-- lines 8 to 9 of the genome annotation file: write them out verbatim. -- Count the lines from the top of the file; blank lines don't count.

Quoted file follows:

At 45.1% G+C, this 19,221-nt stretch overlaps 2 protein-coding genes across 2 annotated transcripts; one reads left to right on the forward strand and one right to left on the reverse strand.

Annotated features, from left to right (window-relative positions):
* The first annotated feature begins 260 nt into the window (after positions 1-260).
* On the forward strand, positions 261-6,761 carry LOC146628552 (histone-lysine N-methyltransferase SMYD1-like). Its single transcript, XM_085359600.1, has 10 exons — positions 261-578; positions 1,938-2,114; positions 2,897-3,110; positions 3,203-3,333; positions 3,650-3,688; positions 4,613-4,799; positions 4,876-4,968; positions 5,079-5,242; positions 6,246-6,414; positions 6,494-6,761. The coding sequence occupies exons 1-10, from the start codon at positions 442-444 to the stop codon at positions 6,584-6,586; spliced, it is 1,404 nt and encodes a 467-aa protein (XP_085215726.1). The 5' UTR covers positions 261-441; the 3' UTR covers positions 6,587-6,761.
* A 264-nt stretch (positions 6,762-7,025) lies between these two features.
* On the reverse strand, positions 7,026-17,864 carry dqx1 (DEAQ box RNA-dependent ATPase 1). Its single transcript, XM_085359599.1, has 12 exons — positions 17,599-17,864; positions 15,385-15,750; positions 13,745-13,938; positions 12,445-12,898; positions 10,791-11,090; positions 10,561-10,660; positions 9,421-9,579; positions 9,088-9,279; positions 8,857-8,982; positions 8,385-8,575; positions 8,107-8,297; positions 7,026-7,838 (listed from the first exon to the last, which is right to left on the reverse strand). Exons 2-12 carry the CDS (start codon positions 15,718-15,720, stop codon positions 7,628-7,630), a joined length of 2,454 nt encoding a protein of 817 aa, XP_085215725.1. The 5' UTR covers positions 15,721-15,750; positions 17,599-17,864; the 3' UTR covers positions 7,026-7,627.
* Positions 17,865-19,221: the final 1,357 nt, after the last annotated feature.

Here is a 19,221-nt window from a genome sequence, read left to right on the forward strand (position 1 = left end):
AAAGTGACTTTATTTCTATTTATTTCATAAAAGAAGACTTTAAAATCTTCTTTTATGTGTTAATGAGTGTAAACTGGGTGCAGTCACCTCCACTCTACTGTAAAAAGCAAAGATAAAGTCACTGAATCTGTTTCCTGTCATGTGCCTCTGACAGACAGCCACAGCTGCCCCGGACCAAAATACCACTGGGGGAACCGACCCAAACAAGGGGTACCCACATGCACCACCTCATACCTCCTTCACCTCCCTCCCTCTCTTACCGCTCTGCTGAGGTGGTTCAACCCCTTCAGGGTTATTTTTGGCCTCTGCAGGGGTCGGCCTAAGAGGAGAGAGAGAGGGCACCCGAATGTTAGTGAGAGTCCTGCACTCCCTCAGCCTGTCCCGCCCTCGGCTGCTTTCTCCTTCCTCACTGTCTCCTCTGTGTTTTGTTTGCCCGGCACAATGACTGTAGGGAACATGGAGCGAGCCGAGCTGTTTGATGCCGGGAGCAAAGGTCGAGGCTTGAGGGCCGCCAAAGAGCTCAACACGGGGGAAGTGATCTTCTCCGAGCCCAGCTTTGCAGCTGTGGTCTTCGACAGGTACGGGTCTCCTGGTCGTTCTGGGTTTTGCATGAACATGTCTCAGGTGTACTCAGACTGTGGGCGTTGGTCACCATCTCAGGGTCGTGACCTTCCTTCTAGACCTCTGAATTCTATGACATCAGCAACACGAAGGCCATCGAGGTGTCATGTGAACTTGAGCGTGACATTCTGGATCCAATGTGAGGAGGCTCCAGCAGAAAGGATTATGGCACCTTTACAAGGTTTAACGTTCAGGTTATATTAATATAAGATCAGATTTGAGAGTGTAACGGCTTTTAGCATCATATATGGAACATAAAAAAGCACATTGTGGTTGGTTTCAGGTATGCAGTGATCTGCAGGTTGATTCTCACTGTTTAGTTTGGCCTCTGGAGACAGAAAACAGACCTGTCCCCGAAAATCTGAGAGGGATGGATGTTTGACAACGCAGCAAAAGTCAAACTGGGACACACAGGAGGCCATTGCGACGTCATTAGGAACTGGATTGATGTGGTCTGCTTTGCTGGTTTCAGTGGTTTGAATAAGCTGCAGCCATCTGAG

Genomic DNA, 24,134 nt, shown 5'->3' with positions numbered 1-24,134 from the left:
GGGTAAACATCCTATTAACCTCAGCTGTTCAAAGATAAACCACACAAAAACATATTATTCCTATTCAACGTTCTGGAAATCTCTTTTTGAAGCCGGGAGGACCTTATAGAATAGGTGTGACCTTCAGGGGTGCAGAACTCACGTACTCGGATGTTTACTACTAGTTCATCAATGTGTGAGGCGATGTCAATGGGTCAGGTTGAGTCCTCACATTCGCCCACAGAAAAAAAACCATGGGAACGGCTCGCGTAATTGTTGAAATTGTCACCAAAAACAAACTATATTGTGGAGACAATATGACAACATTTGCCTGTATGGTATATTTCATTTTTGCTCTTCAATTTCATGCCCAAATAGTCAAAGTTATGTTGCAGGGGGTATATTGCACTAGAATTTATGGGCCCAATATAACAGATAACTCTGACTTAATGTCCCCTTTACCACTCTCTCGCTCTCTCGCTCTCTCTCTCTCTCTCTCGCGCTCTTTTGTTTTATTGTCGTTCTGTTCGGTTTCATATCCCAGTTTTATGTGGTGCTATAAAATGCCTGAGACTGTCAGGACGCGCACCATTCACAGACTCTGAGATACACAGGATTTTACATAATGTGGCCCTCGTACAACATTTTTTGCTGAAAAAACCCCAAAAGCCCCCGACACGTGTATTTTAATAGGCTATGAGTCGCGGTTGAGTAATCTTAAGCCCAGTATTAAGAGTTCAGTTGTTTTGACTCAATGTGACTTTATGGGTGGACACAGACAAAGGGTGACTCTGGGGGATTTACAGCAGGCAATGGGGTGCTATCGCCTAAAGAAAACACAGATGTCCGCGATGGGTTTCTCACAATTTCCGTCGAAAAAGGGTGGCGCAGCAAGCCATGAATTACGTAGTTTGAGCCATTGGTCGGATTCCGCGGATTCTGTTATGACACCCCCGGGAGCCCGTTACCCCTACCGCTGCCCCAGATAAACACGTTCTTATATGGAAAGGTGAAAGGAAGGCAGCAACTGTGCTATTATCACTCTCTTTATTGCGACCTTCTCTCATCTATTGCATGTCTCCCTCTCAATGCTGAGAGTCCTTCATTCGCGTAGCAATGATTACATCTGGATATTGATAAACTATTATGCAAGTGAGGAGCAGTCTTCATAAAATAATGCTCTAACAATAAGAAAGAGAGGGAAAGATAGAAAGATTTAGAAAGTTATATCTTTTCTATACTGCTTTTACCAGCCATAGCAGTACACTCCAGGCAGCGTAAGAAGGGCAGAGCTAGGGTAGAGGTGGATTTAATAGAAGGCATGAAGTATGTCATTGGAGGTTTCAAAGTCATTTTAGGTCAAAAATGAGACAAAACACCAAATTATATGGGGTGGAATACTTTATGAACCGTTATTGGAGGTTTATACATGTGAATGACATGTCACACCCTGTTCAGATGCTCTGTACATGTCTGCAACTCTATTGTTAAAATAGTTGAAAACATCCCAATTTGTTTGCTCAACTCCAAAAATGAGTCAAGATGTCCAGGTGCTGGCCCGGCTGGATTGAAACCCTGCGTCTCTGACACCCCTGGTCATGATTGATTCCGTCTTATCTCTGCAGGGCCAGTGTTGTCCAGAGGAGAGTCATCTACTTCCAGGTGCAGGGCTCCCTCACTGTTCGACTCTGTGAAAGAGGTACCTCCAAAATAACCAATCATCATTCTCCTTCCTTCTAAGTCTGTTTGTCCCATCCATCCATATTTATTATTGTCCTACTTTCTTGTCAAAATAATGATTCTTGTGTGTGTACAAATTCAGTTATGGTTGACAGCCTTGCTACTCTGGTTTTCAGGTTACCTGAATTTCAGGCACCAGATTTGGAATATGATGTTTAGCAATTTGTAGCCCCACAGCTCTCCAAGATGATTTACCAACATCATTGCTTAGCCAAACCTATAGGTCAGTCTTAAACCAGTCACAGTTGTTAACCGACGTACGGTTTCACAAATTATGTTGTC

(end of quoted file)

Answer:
Here is a 19,221-nt window from a genome sequence, read left to right on the forward strand (position 1 = left end):
AAAGTGACTTTATTTCTATTTATTTCATAAAAGAAGACTTTAAAATCTTCTTTTATGTGTTAATGAGTGTAAACTGGGTGCAGTCACCTCCACTCTACTGTAAAAAGCAAAGATAAAGTCACTGAATCTGTTTCCTGTCATGTGCCTCTGACAGACAGCCACAGCTGCCCCGGACCAAAATACCACTGGGGGAACCGACCCAAACAAGGGGTACCCACATGCACCACCTCATACCTCCTTCACCTCCCTCCCTCTCTTACCGCTCTGCTGAGGTGGTTCAACCCCTTCAGGGTTATTTTTGGCCTCTGCAGGGGTCGGCCTAAGAGGAGAGAGAGAGGGCACCCGAATGTTAGTGAGAGTCCTGCACTCCCTCAGCCTGTCCCGCCCTCGGCTGCTTTCTCCTTCCTCACTGTCTCCTCTGTGTTTTGTTTGCCCGGCACAATGACTGTAGGGAACATGGAGCGAGCCGAGCTGTTTGATGCCGGGAGCAAAGGTCGAGGCTTGAGGGCCGCCAAAGAGCTCAACACGGGGGAAGTGATCTTCTCCGAGCCCAGCTTTGCAGCTGTGGTCTTCGACAGGTACGGGTCTCCTGGTCGTTCTGGGTTTTGCATGAACATGTCTCAGGTGTACTCAGACTGTGGGCGTTGGTCACCATCTCAGGGTCGTGACCTTCCTTCTAGACCTCTGAATTCTATGACATCAGCAACACGAAGGCCATCGAGGTGTCATGTGAACTTGAGCGTGACATTCTGGATCCAATGTGAGGAGGCTCCAGCAGAAAGGATTATGGCACCTTTACAAGGTTTAACGTTCAGGTTATATTAATATAAGATCAGATTTGAGAGTGTAACGGCTTTTAGCATCATATATGGAACATAAAAAAGCACATTGTGGTTGGTTTCAGGTATGCAGTGATCTGCAGGTTGATTCTCACTGTTTAGTTTGGCCTCTGGAGACAGAAAACAGACCTGTCCCCGAAAATCTGAGAGGGATGGATGTTTGACAACGCAGCAAAAGTCAAACTGGGACACACAGGAGGCCATTGCGACGTCATTAGGAACTGGATTGATGTGGTCTGCTTTGCTGGTTTCAGTGGTTTGAATAAGCTGCAGCCATCTGAG